- Buyer's Guide
A Guide to Carrying on a Bike
Hi, I’m Mike! And I’m currently cycling around Thailand while running my bike blog – Pinch-Flat. The guys at Carryology have been kind enough to let me share a guide with you today on ways to “carry on your bike.” I hope you enjoy it!
Bicycles make excellent mules. You name it, someone has probably carried it. It may take some innovation and a little muscle, but it’s possible to move most stuff. Carrying becomes an issue when you want to transport smaller things. Your work gear, your keys, a wallet, or your groceries, as they’re usually forgotten about until it’s too late.
To avoid looking like a loaded buckeroo you’ll want to invest in some decent equipment. There is more than one way to carry on your bike, and I’ve gone through them all below.
1) The Backpack
The classic, the one we’ve all seen before. If you’re considering commuting by bike, the backpack is likely to be what you use first. You can carry moderate loads, and it’s easy to pack and unpack your gear.
If you remain a casual cyclist a waterproof backpack will be all you need if you get a good one.
However, much like the Rock bench-pressing a feather, the backpack is merely scratching the surface of a bicycle’s carrying potential.
2) Messenger Bags
The humble backpack’s slightly cooler brother is the messenger bag (at least for some). If you’re constantly fishing for stuff throughout the day, the messenger bag is far better than the backpack.
But be careful, if you pack your bag too heavy you’ll feel lopsided and awkward as you cycle. What’s more, unless you’re a courier it’s unlikely that you’ll need to reach into your bag all that often. There is the argument for messenger bags giving you a little more ventilation on the back area, but feeling stable on the bike is more important to me.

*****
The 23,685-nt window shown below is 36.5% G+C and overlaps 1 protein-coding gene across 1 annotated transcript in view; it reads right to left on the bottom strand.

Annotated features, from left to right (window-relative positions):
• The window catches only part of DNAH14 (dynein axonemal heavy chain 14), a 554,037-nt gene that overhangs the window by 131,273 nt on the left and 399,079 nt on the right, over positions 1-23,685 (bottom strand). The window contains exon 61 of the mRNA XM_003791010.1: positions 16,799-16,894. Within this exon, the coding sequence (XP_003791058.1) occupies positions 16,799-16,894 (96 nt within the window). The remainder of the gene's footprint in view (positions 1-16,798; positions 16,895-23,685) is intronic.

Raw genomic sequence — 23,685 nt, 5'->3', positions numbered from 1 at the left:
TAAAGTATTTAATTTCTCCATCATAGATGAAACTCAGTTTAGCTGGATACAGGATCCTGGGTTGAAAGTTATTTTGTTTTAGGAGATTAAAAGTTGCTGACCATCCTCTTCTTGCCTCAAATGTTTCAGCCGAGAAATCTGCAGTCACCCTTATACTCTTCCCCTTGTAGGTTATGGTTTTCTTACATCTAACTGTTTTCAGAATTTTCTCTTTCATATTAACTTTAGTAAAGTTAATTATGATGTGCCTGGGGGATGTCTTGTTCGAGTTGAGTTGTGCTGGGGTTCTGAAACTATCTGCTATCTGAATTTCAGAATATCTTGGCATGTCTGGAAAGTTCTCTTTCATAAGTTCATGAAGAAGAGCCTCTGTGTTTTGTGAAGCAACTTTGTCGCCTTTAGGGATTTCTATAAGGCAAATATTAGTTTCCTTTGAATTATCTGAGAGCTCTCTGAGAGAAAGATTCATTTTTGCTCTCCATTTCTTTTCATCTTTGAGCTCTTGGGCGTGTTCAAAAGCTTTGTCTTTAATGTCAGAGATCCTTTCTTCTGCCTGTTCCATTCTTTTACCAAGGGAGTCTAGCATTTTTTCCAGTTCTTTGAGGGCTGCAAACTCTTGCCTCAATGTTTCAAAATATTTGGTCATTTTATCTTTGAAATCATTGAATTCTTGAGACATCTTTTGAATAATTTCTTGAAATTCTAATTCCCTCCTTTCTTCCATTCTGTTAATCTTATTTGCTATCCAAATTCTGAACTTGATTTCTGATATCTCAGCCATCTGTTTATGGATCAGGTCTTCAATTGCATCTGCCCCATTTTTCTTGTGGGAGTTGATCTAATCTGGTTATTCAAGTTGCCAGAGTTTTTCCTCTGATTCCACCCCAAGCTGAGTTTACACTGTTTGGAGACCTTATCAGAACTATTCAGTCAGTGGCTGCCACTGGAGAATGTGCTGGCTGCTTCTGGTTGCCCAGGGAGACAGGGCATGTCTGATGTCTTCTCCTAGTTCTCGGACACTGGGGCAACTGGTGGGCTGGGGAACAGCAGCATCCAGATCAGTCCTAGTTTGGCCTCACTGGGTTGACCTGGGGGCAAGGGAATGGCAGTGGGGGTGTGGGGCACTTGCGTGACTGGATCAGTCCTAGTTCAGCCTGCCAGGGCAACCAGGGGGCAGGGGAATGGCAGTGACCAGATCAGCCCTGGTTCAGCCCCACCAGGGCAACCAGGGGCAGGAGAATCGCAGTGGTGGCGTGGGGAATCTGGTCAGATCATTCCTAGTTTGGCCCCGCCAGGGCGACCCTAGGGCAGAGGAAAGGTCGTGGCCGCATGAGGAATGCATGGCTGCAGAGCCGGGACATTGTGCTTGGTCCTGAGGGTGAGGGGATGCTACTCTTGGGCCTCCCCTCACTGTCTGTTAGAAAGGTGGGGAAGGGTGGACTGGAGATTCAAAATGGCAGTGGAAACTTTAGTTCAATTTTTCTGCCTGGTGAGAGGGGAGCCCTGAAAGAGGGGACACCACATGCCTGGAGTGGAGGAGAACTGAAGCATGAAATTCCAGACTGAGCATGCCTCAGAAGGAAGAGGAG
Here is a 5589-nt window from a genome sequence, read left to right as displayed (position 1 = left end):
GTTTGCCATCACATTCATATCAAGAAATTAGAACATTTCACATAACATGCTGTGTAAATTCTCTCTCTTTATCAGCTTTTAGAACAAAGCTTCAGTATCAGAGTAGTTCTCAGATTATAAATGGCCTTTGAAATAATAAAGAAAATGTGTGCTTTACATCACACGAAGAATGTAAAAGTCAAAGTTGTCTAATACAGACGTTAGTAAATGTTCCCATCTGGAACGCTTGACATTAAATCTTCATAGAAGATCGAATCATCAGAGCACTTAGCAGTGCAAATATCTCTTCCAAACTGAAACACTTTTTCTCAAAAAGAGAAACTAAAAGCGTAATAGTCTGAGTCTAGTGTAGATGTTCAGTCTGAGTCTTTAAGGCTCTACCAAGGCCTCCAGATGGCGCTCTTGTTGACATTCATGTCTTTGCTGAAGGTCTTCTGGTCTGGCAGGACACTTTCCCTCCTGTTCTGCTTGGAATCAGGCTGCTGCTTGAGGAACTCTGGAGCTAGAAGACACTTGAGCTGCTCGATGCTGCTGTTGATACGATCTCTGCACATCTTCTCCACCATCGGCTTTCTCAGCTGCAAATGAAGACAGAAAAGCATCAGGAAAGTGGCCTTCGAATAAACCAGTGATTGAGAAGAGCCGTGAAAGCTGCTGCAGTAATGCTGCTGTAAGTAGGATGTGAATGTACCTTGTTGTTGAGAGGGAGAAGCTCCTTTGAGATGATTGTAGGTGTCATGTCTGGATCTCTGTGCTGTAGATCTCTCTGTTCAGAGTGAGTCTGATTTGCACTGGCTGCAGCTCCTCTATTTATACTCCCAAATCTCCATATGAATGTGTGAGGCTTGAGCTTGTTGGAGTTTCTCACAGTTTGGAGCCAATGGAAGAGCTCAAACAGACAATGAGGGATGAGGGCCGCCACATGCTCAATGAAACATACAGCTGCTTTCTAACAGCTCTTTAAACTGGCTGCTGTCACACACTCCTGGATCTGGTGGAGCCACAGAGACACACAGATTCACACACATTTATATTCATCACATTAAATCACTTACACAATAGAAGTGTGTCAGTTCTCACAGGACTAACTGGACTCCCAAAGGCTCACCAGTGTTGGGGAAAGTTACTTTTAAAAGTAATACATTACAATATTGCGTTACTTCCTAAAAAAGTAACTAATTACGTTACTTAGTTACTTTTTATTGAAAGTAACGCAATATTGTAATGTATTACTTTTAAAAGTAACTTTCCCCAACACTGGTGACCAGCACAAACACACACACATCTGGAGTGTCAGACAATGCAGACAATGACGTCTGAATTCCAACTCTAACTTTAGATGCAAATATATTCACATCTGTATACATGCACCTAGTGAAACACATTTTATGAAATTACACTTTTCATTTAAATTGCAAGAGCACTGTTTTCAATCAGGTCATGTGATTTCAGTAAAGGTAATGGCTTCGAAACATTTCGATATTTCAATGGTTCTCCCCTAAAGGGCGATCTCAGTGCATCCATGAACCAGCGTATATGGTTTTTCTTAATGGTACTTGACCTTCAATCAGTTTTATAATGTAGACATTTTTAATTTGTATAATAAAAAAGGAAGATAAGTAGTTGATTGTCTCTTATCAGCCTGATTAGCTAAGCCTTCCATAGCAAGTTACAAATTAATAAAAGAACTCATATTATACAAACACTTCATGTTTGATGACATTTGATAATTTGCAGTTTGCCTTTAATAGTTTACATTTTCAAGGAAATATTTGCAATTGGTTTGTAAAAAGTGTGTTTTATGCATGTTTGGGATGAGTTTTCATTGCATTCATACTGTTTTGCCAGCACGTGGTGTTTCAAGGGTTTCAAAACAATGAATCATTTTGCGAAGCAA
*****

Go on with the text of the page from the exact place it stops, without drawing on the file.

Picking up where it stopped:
As you begin to cycle more, you’ll want to investigate alternatives for transporting your stuff. By transferring weight to the bike itself, carrying becomes much easier.
A set of panniers is often the best equipment to do this with.
Panniers are your ticket to the bike club. They’re the holy grail of bicycle carrying equipment. If you purchase a pair of these, you’ll certainly receive a few more nods from your fellow cyclists. They make an especially excellent place to store camping gear on long bike tours.
Much unlike backpacks and messenger bags that grow uncomfortable and sweaty after a few miles, these beauties let the bike do all the work. I’m sure it’s annoyances like a sweaty back that stop people riding their bikes more often. Panniers eliminate these issues and leave you free to nod non-stop at other bikers.
The downside to them is that they require you to have a frame with eyelets and a bike rack. It’s unlikely you’ll be able to use a set of panniers without them, and this will increase overall costs.
They’re also often bulky. If you’re just looking for a place to store your chapstick, then a set of panniers will be too large. Requiring something smaller is when you’d say hello to a nice alternative named the saddlebag.
Saddlebags are an excellent investment for the rider who just wants a place to put stuff that would usually be sitting uncomfortably in their pocket. Key, wallets, chocolate, you know, the usual stuff.